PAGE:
Every BART police officer will be outfitted with a portable video camera, unruly passengers could face bans from district property and station agent booths might be redesigned as part of the transit agency’s new strategy for improving safety conditions for workers and customers.
The BART Police Department has increased its presence at stations and railways following the April 15 Boston Marathon bombings and the plot to attack an Amtrak train in Canada that was foiled this week. Along with responding to the current crises, officers are embarking on a series of new safety initiatives.
Police Chief Kenton Rainey, speaking before the agency’s board of directors Thursday, said that by next week, all of the force’s front-line officers would be outfitted with new mobile video recorders, allowing them to document their interactions.
“We’ve found these to be very effective tools,” Rainey said of the cameras, which have been used by some officers for more than a year. “People act a lot differently when they know they’re being recorded.”
Rainey said BART also will be able to issue emergency stay-away orders to violent individuals starting next month. State legislation passed in 2011 allows for BART to ban people from stations for 30 days to a year, depending on the offense.
For infractions such as urinating in public or defacing property, the offender must be cited three times in 90 days before facing possible action. Violent crimes like assault could result in immediate bans from BART facilities. Rainey is expected to provide more details about the new initiative at a news conference Monday.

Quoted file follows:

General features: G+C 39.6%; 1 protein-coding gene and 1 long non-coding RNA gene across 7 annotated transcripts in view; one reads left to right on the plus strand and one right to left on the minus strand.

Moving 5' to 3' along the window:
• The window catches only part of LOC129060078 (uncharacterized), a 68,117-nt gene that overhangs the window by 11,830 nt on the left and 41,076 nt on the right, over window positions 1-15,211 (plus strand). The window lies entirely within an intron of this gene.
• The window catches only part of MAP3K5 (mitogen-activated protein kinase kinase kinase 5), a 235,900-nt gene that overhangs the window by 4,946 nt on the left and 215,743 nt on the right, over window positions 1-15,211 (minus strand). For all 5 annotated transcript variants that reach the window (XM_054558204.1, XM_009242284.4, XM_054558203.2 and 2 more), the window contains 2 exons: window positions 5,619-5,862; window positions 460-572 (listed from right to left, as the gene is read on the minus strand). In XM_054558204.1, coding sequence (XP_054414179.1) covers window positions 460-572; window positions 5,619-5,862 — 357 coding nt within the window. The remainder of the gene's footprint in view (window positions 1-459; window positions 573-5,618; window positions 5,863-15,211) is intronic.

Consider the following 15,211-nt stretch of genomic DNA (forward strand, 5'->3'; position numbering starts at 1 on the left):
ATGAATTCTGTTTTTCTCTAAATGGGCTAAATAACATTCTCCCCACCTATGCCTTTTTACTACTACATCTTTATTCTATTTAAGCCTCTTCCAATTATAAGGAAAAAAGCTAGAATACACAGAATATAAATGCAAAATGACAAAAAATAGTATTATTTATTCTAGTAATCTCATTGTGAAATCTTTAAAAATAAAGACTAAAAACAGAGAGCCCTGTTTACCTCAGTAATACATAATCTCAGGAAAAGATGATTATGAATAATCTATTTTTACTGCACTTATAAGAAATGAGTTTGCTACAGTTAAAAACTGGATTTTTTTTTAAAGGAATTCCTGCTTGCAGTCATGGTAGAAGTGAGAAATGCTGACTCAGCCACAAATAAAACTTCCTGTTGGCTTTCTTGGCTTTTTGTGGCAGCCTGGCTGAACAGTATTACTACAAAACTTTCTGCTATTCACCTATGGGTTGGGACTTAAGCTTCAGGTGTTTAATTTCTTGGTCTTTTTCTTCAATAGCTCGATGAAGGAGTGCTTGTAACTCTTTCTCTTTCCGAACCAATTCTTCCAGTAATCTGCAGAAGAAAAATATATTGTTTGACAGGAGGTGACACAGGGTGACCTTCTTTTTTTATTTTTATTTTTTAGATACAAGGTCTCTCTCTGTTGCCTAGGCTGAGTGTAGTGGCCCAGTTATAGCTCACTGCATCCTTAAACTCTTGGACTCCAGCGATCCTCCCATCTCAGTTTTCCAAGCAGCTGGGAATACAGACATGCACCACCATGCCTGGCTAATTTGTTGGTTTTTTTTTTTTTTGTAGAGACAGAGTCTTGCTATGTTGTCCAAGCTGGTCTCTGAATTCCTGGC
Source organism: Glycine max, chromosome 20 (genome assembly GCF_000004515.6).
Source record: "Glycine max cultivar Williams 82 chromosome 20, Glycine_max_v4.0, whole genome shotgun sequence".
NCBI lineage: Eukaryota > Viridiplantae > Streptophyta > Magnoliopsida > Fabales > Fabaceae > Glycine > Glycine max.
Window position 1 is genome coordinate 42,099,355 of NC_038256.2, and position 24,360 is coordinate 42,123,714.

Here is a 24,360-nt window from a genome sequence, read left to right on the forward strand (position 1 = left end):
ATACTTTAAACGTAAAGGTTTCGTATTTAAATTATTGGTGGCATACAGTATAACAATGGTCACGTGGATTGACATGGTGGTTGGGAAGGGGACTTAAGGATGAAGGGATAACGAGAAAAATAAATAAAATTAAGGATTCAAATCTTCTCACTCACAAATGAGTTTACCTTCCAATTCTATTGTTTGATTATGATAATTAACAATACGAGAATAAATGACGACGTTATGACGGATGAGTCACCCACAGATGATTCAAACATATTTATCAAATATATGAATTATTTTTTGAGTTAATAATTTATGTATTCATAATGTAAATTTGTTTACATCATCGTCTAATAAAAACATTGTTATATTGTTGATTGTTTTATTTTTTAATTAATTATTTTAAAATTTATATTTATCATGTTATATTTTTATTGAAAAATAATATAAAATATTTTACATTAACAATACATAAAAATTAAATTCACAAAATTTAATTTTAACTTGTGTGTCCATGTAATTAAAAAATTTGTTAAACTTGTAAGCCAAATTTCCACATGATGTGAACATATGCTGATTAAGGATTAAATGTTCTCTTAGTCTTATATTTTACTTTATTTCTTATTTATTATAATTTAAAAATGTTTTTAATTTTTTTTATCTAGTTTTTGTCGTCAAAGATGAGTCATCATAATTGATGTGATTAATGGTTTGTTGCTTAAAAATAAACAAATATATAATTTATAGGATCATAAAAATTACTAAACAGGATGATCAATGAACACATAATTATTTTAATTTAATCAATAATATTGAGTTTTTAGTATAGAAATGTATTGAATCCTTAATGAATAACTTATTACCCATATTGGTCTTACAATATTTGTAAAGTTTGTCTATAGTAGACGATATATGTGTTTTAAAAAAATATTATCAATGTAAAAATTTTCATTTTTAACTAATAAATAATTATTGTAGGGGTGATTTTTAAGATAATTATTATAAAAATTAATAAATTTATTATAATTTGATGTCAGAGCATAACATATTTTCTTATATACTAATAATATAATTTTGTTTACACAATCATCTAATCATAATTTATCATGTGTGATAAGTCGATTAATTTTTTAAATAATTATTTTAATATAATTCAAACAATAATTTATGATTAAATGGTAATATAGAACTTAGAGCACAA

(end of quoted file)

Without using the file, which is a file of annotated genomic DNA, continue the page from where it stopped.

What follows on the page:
The BART police chief also said the agency is exploring ways of changing the door designs on station booths to add protection for workers. The Amalgamated Transit Union Local 1555, which represents station agents, has long called for safer conditions for its members, who have been assaulted by ?passengers in the past.
The mention Thursday of a possible redesign of station booths was the first time Rainey and the agency publicly discussed potential changes to the structures. Rainey and BART General Manager Grace Crunican said that although there is no money in BART’s budget to pay for the changes, the agency will continue to study the idea.
BART’s board of directors and representatives from ATU Local 1555 implored the agency to take the matter seriously.
“This is not a problem that is unfamiliar with the district,” said board director James Fang. “We need to do more than just study this issue.”